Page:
Lorelei does not come from athletic stock, alas. Both of her parents are tall people whose limbs grew so quickly that the coordination just never fully caught up.
Actually, I partially take it back – Eric was a very good little league player back in the day – but seeing as how just yesterday I tripped over my own feet and nearly mowed someone down, there’s not a lot of hope coming from the maternal genes.
Lorelei has been leggy and off the charts, height-wise, almost since she was born. Which may be why climbing up the slide at daycare has been her own personal Waterloo.
I didn’t know this was a thing – climbing up the slide at daycare – until Lorelei requested new, sparkly sneakers to help her in the endeavor. “Oh, Jen, it’s just heartbreaking,” her teacher informed me. “Each child gets three chances to do it, and the whole class is cheering her on, and she just hasn’t quite been able to do it yet,” she said.
This is one area where the short, nimble kids excel – shooting up the slide lickety-split over and over. I always envied the short kids their fearlessness in this type of endeavor, as well as the fact that they always got to sit in the front row and hold the sign on class picture day. And don’t even get me started on the monkey bars. But I digress.
In any event, Lorelei did need new sneakers, and I figured sparkly was as good a kind as any other, so she is now sporting a brand-new pair of blindingly bright Twinkle Toes.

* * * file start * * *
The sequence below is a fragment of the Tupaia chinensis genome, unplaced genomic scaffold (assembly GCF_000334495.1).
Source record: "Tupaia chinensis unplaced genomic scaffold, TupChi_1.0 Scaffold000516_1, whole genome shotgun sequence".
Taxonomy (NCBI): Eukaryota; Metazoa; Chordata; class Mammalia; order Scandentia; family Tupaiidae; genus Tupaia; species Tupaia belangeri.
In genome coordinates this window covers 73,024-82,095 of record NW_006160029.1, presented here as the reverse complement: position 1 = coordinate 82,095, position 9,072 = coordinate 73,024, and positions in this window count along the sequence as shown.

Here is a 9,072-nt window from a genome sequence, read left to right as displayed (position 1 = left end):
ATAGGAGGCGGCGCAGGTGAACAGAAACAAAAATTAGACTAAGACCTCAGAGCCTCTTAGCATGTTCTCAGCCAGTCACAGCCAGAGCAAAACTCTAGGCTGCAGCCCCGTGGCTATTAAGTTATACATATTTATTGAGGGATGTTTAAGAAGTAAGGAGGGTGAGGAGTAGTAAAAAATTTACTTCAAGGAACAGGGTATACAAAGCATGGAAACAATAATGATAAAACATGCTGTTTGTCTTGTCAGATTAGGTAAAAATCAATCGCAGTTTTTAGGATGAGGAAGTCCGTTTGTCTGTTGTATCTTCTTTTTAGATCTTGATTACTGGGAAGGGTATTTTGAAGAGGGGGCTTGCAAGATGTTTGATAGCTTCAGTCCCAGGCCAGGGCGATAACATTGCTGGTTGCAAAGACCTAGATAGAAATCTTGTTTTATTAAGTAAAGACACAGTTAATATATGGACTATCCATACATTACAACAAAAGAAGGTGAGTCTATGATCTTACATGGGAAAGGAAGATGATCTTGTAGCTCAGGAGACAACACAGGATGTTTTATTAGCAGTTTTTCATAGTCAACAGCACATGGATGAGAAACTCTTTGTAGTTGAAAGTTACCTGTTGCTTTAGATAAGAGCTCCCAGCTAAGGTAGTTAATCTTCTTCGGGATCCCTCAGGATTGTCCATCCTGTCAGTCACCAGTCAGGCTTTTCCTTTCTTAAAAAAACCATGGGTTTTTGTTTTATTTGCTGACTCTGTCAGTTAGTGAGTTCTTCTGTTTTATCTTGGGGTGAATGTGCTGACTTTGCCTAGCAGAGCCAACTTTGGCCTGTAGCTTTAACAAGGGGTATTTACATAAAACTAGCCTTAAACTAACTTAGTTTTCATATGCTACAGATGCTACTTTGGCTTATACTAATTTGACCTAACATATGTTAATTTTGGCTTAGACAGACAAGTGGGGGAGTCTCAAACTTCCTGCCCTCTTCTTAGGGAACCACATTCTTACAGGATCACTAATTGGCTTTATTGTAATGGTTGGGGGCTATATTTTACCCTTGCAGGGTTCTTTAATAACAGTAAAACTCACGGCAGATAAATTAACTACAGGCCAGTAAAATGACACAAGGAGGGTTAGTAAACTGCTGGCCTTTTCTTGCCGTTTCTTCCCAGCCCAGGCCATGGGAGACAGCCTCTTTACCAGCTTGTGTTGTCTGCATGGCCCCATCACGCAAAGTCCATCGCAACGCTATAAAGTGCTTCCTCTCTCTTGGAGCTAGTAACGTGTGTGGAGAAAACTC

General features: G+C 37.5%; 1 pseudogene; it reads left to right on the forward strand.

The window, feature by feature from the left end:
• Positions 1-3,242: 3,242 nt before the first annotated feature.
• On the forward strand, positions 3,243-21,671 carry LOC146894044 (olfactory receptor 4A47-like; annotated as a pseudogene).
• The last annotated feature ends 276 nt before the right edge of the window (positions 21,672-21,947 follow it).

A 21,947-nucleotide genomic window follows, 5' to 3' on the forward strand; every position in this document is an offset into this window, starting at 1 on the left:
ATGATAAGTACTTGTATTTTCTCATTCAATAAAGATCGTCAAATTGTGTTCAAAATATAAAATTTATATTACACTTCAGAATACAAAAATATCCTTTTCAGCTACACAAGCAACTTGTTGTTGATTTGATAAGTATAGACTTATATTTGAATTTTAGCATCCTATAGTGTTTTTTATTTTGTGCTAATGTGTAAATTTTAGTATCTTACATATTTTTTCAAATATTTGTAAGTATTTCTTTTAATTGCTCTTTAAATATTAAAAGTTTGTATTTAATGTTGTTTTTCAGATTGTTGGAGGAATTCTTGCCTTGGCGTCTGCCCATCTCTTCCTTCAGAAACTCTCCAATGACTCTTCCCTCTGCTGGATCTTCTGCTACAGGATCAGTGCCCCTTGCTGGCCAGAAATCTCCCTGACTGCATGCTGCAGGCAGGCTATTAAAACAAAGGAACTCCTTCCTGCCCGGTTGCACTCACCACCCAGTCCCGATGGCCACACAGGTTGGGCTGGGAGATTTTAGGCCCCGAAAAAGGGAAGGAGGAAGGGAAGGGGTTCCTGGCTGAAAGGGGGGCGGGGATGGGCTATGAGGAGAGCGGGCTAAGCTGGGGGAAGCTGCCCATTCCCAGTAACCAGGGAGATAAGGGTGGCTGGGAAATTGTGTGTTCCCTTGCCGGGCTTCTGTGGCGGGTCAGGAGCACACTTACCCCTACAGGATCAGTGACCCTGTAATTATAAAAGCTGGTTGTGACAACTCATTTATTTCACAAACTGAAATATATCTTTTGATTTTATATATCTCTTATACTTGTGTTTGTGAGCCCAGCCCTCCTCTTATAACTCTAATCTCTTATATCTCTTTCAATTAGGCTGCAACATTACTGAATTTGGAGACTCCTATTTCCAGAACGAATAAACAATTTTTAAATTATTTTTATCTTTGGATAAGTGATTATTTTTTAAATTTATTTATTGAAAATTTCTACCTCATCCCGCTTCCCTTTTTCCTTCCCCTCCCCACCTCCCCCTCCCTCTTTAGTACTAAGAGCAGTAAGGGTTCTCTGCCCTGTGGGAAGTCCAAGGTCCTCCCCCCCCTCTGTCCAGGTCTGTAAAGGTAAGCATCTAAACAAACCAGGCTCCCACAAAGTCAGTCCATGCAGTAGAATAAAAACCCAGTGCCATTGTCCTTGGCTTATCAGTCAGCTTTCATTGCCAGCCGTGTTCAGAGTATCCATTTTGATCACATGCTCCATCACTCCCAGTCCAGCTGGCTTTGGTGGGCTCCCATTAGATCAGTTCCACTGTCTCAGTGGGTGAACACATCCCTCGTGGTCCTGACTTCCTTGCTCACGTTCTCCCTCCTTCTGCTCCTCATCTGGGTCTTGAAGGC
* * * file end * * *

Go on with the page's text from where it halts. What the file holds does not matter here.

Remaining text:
The day after she got them, the kids and I went to the local playground. Nicholas and I hung out at the swings while Lorelei ran slide drills, over and over – the slide at the park, conveniently, is a near-perfect match in size and slope to the one at daycare.
I was really impressed at her tenacity and refusal to get discouraged as she tentatively climbed, and backslid down, over and over and over. (To add insult to injury, one of those short quick kids was on the next slide over, darting up again and again like it was no big thing.)
Finally, I saw a little blond head emerge, triumphant, at the top of the slide. “YEAH! I DID IT I DID IT I DID IT! MOMMY, I DID IT!” She was ecstatic.
Lorelei practiced a few more times with maybe a 33% success rate – which was all she needed back at daycare the following Tuesday, where the rubber would really hit the slide for her three official attempts.
On Monday night, she carefully stored her new sneakers in their original box under her bed before she went to sleep. We all checked the forecast for Tuesday, too. It was slated to be warm and dry, perfect weather for a slide-climbing attempt.
On Tuesday morning, Eric and I sent her off with well-wishes. I thought about her often during the day (especially during a brief, unexpected morning shower; I was concerned it would make the conditions too slippery).
When I got to school for pickup, Lorelei was radiant. “Well?” I asked, hopefully, as she walked over. “I did it!” she announced with the biggest grin I’ve ever seen. She ran into my arms for a huge hug.
It’s hard to explain how proud and happy I felt for my little girl that day. I had a brief flash of what my parents must have felt for my brother’s and my accomplishments over the years – as with so many things, you look at it a little differently once you have kids yourself.
You want so very much for them, and you want them to confidently go out and do everything in the world that makes them feel joyous and proud, even when it’s hard. On Tuesday, I saw just an early glimmer of everything Lorelei’s going to someday work towards and become. I can’t wait to be there, cheering her on, every step of the way.
Today, the slide. Tomorrow, the world.